At a meeting last night of the local AIA chapter, the discussion centered around the future of the chapter and the organization. AIA brings a huge value to the industry for architects and I believe to our clients. However, not all architects join and those that do join, many don’t get involved. The dues are high, the meetings are not held in my town, and I have been reminded that I am not equal many times. So why pay the dues (highest of all the other organizations I belong)? Last night one experienced architect in the room said the most important thing is having the initials behind your name – it helped her advance a career through the public sector. Another idea was you get to participate in the design awards (these awards seem to go to the same firms every year so they have little value to me). Another architect said it is your duty to belong to your industry association: “As a member of this profession you must join, get involved, and advance the profession.” I think these are all great reasons to belong to the AIA. However, that is not a reason to join and be active when there are many other ways to give to your community, advance your career, and be recognized for your work as an equal.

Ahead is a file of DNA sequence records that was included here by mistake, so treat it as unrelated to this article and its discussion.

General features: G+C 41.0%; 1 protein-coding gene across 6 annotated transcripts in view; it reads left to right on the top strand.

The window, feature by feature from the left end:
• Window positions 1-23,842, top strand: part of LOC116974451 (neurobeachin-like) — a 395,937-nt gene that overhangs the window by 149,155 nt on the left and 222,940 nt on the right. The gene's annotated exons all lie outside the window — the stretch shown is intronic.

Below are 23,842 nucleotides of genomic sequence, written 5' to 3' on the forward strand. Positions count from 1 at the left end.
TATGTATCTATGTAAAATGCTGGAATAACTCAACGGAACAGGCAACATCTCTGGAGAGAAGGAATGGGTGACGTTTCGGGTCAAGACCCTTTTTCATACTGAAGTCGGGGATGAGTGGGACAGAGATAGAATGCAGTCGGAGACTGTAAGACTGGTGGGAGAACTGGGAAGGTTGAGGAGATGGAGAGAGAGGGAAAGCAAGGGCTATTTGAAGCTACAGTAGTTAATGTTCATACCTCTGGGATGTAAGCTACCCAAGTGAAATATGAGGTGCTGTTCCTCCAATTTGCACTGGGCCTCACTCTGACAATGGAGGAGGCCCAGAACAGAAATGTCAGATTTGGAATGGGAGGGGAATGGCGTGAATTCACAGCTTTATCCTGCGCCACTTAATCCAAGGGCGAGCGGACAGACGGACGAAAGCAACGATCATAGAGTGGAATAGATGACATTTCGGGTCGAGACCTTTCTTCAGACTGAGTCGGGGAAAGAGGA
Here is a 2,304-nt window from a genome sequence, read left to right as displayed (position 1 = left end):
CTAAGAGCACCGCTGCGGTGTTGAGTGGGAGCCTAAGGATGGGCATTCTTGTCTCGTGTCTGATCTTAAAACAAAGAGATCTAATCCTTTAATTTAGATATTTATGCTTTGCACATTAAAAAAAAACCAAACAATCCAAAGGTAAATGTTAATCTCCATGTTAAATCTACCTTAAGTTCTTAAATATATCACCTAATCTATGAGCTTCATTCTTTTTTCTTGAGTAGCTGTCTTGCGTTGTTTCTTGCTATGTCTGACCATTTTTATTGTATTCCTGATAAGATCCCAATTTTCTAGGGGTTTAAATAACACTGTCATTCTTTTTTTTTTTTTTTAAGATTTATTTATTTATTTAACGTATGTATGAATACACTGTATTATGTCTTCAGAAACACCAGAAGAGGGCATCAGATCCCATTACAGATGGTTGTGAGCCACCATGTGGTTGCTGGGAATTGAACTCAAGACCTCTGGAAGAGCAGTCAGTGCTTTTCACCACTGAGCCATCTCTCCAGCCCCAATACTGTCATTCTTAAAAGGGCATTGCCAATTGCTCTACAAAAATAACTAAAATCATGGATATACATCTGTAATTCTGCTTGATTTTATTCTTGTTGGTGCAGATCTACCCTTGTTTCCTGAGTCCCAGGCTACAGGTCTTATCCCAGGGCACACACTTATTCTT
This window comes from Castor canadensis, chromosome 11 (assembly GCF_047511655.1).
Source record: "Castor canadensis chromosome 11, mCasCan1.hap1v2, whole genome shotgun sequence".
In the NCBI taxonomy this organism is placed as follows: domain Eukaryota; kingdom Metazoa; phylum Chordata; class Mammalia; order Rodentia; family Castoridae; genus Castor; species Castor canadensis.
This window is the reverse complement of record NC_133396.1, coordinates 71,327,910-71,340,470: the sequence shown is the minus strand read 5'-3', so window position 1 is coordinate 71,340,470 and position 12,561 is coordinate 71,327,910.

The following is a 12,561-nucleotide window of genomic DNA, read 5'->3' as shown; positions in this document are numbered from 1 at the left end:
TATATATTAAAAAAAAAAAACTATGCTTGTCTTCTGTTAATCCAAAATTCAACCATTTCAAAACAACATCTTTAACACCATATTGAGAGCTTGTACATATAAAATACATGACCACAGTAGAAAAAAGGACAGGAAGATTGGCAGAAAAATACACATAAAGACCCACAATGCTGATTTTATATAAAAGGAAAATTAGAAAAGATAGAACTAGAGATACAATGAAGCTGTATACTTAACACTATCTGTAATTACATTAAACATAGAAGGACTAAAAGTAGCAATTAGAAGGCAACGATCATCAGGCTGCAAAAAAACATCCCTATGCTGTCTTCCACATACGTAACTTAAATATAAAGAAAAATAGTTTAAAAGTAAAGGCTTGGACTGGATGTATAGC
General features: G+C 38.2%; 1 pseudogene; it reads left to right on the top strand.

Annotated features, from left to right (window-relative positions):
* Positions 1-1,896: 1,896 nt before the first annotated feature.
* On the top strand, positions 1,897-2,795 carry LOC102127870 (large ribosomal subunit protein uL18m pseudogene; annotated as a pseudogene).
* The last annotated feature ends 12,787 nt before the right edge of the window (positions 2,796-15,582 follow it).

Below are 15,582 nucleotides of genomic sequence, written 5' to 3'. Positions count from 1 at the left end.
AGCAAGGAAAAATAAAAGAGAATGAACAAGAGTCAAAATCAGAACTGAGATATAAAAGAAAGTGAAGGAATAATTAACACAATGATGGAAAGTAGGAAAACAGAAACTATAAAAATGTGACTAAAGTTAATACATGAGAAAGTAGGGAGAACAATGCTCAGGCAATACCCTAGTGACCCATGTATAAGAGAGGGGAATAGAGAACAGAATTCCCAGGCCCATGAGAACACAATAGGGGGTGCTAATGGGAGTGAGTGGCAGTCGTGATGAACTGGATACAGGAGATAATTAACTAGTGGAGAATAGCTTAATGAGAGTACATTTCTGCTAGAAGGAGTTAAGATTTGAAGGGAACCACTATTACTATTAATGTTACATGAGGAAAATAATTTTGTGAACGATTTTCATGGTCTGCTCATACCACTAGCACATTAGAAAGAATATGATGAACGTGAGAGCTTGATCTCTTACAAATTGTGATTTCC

The reason I join a professional organization is to advance my skills. Yes, it is that simple and selfish.

So why did I join AIA (not paid for by my firm, I paid my own membership until I became a partner): it provides me with connections to peers who want to compare notes, teach best practices, and discuss the future. I miss having monthly meetings where I could meet the best and brightest in the industry now that I don’t have local meetings to attend. Getting to know Patricia Jessee, Jim Boyd, Mark Humbertson, Jeff Sties, Kurt Keesecker, Jimmy Grigg, Bill Daggett, Steve Davis, and Candy Smith has allowed me to grow as an architect and better serve my clients. Even if I have not had deep conversations with all of these architects, I know their work, personality, and styles and learn from observation and even emulation. I joined AIA to be a better architect.